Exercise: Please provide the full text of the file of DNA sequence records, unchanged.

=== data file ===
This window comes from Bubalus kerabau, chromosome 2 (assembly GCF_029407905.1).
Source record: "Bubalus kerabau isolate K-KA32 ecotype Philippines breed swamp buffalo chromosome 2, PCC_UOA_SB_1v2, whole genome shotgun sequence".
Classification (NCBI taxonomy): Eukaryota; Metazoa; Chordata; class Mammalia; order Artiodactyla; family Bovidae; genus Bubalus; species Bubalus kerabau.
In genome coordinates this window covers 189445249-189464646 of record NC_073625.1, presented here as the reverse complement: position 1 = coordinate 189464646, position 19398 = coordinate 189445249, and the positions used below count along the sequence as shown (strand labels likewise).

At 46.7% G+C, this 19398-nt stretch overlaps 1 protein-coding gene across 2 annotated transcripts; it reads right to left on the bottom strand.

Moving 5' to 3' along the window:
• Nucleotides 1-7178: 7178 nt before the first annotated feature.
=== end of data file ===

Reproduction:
This window comes from Bubalus kerabau, chromosome 2 (assembly GCF_029407905.1).
Source record: "Bubalus kerabau isolate K-KA32 ecotype Philippines breed swamp buffalo chromosome 2, PCC_UOA_SB_1v2, whole genome shotgun sequence".
Classification (NCBI taxonomy): Eukaryota; Metazoa; Chordata; class Mammalia; order Artiodactyla; family Bovidae; genus Bubalus; species Bubalus kerabau.
In genome coordinates this window covers 189445249-189464646 of record NC_073625.1, presented here as the reverse complement: position 1 = coordinate 189464646, position 19398 = coordinate 189445249, and the positions used below count along the sequence as shown (strand labels likewise).

At 46.7% G+C, this 19398-nt stretch overlaps 1 protein-coding gene across 2 annotated transcripts; it reads right to left on the bottom strand.

Moving 5' to 3' along the window:
• Nucleotides 1-7178: 7178 nt before the first annotated feature.